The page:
You know those flat escalators that seem to go on for miles at the airport helping busy travelers get places as efficiently as possible? There are people who choose to lay low and rest while letting the escalator do the work and others walk or even run taking full advantage of the additional boost the escalator is providing. In the past four months of riding the Wire Peak all over the beautiful state of Utah, I feel like I have had the advantage of a proverbial moving walkway out on the trails, allowing me to see more, do more, shred more and enjoy the sport I love so much.
I remember the first time taking the Wire Peak out. It’s funny to look back, but at the time I was stressing out on my drive to the trail wondering how a 50lb hunk of aluminum was going to handle barreling down a trail at nearly 30 miles an hour through desert chunk, drops, shelves and with cacti as a bonus trail hazard.
The climb up was kind of ridiculous. It was almost as fun as the downhill. The Wire Peak made easy work climbing up all the ledges, rocks, and awkward lines. I had It setup with 27.5+ tires that soaked up everything and before I knew It I was at the top of the trail ready to shred. What was sort of bewildering was, even though I had climbed significantly faster than usual with the pedal-assist, my heart rate remained the same as any other ride. As a health junkie I appreciated that I could still get a killer workout if I wanted to and that made me excited to ride more.
I had ridden this trail well over 100 times before and knew It like the back of my hand, but all of those bikes were hovering around 30lbs or lighter, not approaching the 50lb mark. I was nervous to hit some of the jumps and drops, not going to lie. However, after about 30 seconds into the descent, I knew this bike was going to party on the downhill.
What stood out the most was how stable It was descending. With the low center of gravity (the majority of the extra weight is near the bottom bracket), this thing feels extremely planted and holds a line like nothing else I have ridden before. At the same time I was surprised how little body english It required to rip around corners and boost off the same jumps I had been riding for years. I couldn’t wipe the smile off my face the entire descent.
After nearly 4 months on the bike around Utah in varying terrain, those experiences remain the same. The bike shreds and has been a riot to have in my stable.
I went with the Wire Peak Pro, which comes setup with SRAM GX Eagle, SRAM CODE RSC brakes, an Xfusion Manic dropper post, eBike specific 160mm Fox 36 Performance fork, Fox DPS Factory, 3-position adjustable rear shock, DT Swiss H1900 wheels, all at an insanely good value at $5,599. I ran this setup for a couple months, but have also tried out 29er wheels, a 160mm Lyrik paired with a Fox X2 rear shock as well as a RS Super Deluxe out back, but all in all, I haven’t found I’m partial to one setup or another. In the desert, I really enjoyed the 27.5 setup since It soaked up the chatter so well, but on the smoother terrain the 29 wheels rolled great and seemed super efficient. The good news is, there’s options and if you’re anything like me you can customize It to your liking and make It your own.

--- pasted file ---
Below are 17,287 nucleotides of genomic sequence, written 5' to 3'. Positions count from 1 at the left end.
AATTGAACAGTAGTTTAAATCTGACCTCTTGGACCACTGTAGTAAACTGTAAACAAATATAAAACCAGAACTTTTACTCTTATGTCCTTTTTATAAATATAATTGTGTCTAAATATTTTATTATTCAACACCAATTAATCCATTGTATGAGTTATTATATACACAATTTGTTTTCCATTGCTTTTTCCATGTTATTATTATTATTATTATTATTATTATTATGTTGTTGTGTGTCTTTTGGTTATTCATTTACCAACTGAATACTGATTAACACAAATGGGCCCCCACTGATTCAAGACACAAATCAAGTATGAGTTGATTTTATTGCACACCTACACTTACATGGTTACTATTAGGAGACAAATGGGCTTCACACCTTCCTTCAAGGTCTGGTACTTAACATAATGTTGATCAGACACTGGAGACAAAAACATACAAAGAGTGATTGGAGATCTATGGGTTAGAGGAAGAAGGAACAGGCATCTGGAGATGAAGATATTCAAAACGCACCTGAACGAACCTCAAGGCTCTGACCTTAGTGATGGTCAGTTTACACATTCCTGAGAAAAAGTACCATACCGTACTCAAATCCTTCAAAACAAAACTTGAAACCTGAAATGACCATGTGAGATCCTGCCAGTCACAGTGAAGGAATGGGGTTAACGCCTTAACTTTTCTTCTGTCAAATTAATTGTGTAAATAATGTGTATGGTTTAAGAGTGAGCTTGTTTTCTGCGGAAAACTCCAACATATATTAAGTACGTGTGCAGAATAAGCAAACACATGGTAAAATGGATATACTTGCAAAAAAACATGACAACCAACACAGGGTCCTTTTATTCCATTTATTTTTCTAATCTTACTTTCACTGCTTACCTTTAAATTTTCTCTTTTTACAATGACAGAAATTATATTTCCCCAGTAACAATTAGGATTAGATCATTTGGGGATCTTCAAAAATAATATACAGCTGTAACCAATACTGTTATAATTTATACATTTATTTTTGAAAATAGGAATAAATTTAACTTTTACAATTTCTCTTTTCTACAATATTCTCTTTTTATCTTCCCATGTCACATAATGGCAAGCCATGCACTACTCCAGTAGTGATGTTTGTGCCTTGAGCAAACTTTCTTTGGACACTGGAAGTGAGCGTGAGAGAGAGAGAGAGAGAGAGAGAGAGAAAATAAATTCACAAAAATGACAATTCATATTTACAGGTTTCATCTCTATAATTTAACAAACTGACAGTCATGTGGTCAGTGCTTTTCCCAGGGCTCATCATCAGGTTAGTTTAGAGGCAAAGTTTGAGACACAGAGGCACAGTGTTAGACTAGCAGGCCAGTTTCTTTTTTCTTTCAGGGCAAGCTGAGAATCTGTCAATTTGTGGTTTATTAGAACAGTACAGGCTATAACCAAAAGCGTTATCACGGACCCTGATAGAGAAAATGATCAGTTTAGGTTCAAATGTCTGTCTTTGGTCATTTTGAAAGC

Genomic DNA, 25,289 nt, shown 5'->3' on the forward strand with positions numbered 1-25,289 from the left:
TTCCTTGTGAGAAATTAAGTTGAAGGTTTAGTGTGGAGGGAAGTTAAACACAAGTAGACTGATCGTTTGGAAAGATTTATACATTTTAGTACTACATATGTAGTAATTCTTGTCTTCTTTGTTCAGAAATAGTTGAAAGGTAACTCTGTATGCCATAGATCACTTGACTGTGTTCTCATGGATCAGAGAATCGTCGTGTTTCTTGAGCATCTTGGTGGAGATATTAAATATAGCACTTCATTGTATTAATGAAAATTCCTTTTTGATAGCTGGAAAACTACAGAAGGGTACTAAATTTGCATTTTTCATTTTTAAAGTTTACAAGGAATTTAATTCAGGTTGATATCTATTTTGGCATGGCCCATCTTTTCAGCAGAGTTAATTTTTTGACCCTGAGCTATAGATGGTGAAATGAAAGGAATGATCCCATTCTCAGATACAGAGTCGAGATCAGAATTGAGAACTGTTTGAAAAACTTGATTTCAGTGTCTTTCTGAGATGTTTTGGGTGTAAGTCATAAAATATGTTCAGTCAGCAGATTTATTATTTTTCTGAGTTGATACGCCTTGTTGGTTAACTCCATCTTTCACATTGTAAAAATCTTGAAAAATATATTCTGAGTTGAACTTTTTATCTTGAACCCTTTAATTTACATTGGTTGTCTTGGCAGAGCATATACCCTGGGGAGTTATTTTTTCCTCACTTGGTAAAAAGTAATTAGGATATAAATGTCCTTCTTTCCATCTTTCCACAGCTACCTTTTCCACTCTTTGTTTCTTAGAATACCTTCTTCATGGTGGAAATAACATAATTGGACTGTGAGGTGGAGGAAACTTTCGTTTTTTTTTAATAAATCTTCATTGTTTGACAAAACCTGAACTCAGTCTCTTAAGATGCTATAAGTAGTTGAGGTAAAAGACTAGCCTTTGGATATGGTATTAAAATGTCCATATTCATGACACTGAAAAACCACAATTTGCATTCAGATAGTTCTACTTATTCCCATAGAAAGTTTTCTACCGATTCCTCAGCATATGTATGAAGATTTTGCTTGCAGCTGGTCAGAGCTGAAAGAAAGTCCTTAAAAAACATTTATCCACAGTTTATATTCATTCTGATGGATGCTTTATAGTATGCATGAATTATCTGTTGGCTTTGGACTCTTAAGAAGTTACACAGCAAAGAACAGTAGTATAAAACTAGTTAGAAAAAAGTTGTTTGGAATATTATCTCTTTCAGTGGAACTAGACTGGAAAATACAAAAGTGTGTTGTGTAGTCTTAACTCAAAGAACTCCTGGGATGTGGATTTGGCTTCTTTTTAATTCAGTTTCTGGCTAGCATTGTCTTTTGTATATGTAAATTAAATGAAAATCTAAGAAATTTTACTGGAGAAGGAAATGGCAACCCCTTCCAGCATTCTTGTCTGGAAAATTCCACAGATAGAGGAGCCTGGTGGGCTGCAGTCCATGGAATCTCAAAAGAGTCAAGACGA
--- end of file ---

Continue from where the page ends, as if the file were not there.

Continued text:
In switching wheel sizes I wondered how the battery would adapt and if there was any benefit time wise, but It remained consistent with wheel size changes. I was getting about 3-4 hours of ride time on the bike with anywhere from 20-40 miles, a wide variation of terrain and vertical feet gained.
Who is the Wire Peak for?
One thing that stood out was when I would switch between the Wire Peak with my non pedal-assist bike day-after-day It was so fun switching between the two. The Wire Peak is incredibly planted and stable, while my non pedal-assist bike felt so light and playful. The Wire Peak has quickly become a recovery and training bike as It allows me to rest from a prior days hard work, all while still getting out with my friends and not missing a day on the trail. Additionally, for some of my favorite downhill segments, rather than taking one or maybe two laps on a good day, the Wire Peak allows me to power up the hill quickly, getting me up to 4-5 DH laps in. For me that is the use case, but if you are in a situation where your body doesn’t allow the intensity MTB requires that It once would, the Wire Peak potentially opens up that door to explore the trails you love again.
How does the Wire Peak stack up against the competition? Well, as far as pricing goes you’ll be hard pressed to find an apples-to-apples component spec that comes close to Fezzari’s offering. In terms of ride quality the only experience I’ve had is the Pivot Shuttle, which is said to be the crème de la crème of eBikes. The Pivot Shuttle is a claimed 4lbs lighter with their Carbon frame as opposed to alloy with the Wire Peak. All things being equal, taking price out of the equation, some may spring for the Shuttle, but with more than $4,000.00 separating the top models between the two brands I can’t see a reason to spend the additional dough. If you jump down to the Comp offering from Fezzari at $3,599, you’re looking at two Wire Peaks for less than the price of one Pivot Shuttle at $9.999. The Wire Peak is right up there in terms of ride quality and performance, both sporting the fancy Class 1 Shimano Steps E8000 Motor and removable battery. Two for one special, or stuff the additional coin in an IRA and sip margaritas on the beach with that money when you retire. You decide.
I recognize eBikes aren’t for everyone and truth be told, at one point I’d have thought pigs would have flown before I was caught on one. After a few months on the Wire Peak I can confidently say It may be one of the most fun times I’ve had on a bike. I may have barked up the wrong tree though because I find myself reaching for the eBike more often than I had planned.
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